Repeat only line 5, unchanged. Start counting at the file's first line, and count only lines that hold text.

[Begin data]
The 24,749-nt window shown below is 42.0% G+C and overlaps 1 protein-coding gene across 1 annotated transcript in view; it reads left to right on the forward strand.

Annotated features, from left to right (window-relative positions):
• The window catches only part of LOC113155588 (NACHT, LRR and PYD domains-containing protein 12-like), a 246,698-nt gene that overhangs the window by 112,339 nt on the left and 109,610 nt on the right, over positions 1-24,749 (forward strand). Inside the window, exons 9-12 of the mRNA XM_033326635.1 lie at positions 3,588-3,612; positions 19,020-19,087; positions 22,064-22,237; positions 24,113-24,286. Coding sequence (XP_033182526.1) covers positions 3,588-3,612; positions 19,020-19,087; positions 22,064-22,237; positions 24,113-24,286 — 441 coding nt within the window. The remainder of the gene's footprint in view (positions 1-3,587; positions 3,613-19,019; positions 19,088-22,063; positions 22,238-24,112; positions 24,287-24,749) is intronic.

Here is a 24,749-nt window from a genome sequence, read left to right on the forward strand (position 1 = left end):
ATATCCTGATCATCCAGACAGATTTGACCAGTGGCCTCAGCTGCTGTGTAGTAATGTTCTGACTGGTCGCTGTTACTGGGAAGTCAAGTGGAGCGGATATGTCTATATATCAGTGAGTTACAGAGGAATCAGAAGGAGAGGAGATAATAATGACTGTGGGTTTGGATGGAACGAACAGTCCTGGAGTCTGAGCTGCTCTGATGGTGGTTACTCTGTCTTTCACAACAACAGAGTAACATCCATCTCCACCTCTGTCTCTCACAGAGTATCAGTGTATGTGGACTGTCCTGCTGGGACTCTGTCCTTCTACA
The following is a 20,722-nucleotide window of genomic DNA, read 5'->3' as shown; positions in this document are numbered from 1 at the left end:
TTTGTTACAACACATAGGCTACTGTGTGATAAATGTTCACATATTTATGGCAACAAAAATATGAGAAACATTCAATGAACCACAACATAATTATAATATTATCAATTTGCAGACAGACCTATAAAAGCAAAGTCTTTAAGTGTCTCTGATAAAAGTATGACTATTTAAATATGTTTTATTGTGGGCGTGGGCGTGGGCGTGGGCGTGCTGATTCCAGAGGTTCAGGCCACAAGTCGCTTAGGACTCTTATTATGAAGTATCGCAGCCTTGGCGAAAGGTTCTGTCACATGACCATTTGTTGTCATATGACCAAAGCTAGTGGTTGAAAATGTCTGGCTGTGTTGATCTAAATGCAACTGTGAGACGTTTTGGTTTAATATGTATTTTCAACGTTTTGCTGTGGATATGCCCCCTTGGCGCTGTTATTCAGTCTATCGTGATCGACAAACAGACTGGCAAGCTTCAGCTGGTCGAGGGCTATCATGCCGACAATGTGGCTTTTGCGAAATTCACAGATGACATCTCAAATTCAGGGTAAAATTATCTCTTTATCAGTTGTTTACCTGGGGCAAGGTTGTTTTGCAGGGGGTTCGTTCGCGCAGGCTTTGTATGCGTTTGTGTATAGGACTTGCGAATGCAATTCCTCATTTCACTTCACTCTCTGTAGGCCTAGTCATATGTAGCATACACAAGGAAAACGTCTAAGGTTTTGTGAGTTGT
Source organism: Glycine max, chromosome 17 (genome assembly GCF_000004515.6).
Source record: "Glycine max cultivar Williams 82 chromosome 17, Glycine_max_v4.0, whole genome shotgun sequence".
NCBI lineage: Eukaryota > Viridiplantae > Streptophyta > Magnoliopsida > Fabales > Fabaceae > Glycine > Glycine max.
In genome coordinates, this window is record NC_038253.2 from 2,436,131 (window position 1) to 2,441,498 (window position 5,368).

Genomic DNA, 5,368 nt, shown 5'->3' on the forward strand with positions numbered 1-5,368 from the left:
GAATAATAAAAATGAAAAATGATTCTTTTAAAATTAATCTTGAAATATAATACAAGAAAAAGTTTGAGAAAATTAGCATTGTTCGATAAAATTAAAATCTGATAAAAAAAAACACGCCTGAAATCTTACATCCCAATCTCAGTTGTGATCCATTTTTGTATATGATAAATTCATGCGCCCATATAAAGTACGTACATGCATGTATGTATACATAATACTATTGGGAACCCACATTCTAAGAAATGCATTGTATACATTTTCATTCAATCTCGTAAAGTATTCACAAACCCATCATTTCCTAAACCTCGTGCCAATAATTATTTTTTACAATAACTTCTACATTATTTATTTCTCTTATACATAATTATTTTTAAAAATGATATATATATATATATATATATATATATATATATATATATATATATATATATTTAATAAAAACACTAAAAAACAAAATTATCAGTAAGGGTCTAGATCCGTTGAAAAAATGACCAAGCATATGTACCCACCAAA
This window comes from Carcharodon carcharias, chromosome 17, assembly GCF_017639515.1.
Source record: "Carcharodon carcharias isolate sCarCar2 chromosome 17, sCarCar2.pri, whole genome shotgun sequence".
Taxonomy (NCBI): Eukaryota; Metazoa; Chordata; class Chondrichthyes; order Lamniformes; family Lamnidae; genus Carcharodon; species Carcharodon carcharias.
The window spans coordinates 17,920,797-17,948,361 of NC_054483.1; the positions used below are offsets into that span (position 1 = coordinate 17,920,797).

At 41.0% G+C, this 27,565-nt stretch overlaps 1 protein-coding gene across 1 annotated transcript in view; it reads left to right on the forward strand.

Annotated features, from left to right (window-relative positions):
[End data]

ATATCCTGATCATCCAGACAGATTTGACCAGTGGCCTCAGCTGCTGTGTAGTAATGTTCTGACTGGTCGCTGTTACTGGGAAGTCAAGTGGAGCGGATATGTCTATATATCAGTGAGTTACAGAGGAATCAGAAGGAGAGGAGATAATAATGACTGTGGGTTTGGATGGAACGAACAGTCCTGGAGTCTGAGCTGCTCTGATGGTGGTTACTCTGTCTTTCACAACAACAGAGTAACATCCATCTCCACCTCTGTCTCTCACAGAGTATCAGTGTATGTGGACTGTCCTGCTGGGACTCTGTCCTTCTACA